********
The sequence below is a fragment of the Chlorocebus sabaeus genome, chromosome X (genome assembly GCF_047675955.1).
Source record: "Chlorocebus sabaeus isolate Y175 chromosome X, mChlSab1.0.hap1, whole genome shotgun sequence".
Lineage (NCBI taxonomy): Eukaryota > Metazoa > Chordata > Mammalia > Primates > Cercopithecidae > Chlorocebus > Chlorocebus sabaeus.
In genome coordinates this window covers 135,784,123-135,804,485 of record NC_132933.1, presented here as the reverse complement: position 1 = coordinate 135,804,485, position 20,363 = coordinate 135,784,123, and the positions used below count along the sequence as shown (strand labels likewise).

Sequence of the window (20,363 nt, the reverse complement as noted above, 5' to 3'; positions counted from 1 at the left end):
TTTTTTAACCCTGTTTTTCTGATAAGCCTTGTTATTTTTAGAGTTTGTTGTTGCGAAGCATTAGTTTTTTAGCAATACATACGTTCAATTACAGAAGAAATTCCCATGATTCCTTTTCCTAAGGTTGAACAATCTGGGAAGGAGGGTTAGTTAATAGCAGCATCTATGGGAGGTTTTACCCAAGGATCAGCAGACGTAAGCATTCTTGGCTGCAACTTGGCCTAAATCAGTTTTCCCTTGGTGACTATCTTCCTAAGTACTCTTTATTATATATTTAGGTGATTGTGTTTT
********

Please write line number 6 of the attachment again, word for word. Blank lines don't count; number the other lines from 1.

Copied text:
TTTTTTAACCCTGTTTTTCTGATAAGCCTTGTTATTTTTAGAGTTTGTTGTTGCGAAGCATTAGTTTTTTAGCAATACATACGTTCAATTACAGAAGAAATTCCCATGATTCCTTTTCCTAAGGTTGAACAATCTGGGAAGGAGGGTTAGTTAATAGCAGCATCTATGGGAGGTTTTACCCAAGGATCAGCAGACGTAAGCATTCTTGGCTGCAACTTGGCCTAAATCAGTTTTCCCTTGGTGACTATCTTCCTAAGTACTCTTTATTATATATTTAGGTGATTGTGTTTT